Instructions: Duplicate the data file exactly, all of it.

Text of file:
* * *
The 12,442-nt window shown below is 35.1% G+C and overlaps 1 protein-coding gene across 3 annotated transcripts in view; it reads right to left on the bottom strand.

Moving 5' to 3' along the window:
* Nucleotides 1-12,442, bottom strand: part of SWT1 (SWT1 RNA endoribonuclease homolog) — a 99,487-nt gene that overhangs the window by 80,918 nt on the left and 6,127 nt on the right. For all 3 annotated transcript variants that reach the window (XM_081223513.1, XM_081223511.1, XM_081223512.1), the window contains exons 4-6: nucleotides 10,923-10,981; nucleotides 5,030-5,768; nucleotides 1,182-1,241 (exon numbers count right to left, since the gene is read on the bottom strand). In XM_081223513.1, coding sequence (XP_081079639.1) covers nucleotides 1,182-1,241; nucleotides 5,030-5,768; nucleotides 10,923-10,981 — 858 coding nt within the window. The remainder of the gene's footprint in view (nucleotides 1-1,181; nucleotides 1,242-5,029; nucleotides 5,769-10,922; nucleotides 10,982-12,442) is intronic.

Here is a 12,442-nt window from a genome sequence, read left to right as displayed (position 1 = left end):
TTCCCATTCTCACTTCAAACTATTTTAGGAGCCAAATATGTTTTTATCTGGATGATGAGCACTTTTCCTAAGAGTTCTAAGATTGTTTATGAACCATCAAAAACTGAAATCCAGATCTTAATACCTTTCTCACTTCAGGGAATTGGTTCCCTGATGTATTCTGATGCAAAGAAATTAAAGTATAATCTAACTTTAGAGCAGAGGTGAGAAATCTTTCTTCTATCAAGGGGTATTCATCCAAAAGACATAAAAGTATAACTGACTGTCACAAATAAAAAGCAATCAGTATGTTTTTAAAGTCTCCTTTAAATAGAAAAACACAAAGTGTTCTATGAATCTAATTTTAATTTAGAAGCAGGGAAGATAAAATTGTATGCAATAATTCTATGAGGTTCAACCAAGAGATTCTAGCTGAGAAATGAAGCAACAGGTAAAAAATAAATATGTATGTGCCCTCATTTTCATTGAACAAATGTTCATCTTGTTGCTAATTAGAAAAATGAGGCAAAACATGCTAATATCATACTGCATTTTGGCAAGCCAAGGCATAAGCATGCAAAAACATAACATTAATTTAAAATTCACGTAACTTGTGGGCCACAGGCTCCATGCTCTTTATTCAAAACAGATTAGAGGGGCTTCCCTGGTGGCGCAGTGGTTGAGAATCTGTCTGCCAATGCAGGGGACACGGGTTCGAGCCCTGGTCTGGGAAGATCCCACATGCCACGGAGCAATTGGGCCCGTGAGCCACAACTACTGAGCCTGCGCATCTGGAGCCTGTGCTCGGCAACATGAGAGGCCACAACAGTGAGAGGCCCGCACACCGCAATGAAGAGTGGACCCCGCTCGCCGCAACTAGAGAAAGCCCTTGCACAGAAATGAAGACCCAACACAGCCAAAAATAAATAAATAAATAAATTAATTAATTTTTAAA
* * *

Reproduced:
The 12,442-nt window shown below is 35.1% G+C and overlaps 1 protein-coding gene across 3 annotated transcripts in view; it reads right to left on the bottom strand.

Moving 5' to 3' along the window:
* Nucleotides 1-12,442, bottom strand: part of SWT1 (SWT1 RNA endoribonuclease homolog) — a 99,487-nt gene that overhangs the window by 80,918 nt on the left and 6,127 nt on the right. For all 3 annotated transcript variants that reach the window (XM_081223513.1, XM_081223511.1, XM_081223512.1), the window contains exons 4-6: nucleotides 10,923-10,981; nucleotides 5,030-5,768; nucleotides 1,182-1,241 (exon numbers count right to left, since the gene is read on the bottom strand). In XM_081223513.1, coding sequence (XP_081079639.1) covers nucleotides 1,182-1,241; nucleotides 5,030-5,768; nucleotides 10,923-10,981 — 858 coding nt within the window. The remainder of the gene's footprint in view (nucleotides 1-1,181; nucleotides 1,242-5,029; nucleotides 5,769-10,922; nucleotides 10,982-12,442) is intronic.

Here is a 12,442-nt window from a genome sequence, read left to right as displayed (position 1 = left end):
TTCCCATTCTCACTTCAAACTATTTTAGGAGCCAAATATGTTTTTATCTGGATGATGAGCACTTTTCCTAAGAGTTCTAAGATTGTTTATGAACCATCAAAAACTGAAATCCAGATCTTAATACCTTTCTCACTTCAGGGAATTGGTTCCCTGATGTATTCTGATGCAAAGAAATTAAAGTATAATCTAACTTTAGAGCAGAGGTGAGAAATCTTTCTTCTATCAAGGGGTATTCATCCAAAAGACATAAAAGTATAACTGACTGTCACAAATAAAAAGCAATCAGTATGTTTTTAAAGTCTCCTTTAAATAGAAAAACACAAAGTGTTCTATGAATCTAATTTTAATTTAGAAGCAGGGAAGATAAAATTGTATGCAATAATTCTATGAGGTTCAACCAAGAGATTCTAGCTGAGAAATGAAGCAACAGGTAAAAAATAAATATGTATGTGCCCTCATTTTCATTGAACAAATGTTCATCTTGTTGCTAATTAGAAAAATGAGGCAAAACATGCTAATATCATACTGCATTTTGGCAAGCCAAGGCATAAGCATGCAAAAACATAACATTAATTTAAAATTCACGTAACTTGTGGGCCACAGGCTCCATGCTCTTTATTCAAAACAGATTAGAGGGGCTTCCCTGGTGGCGCAGTGGTTGAGAATCTGTCTGCCAATGCAGGGGACACGGGTTCGAGCCCTGGTCTGGGAAGATCCCACATGCCACGGAGCAATTGGGCCCGTGAGCCACAACTACTGAGCCTGCGCATCTGGAGCCTGTGCTCGGCAACATGAGAGGCCACAACAGTGAGAGGCCCGCACACCGCAATGAAGAGTGGACCCCGCTCGCCGCAACTAGAGAAAGCCCTTGCACAGAAATGAAGACCCAACACAGCCAAAAATAAATAAATAAATAAATTAATTAATTTTTAAA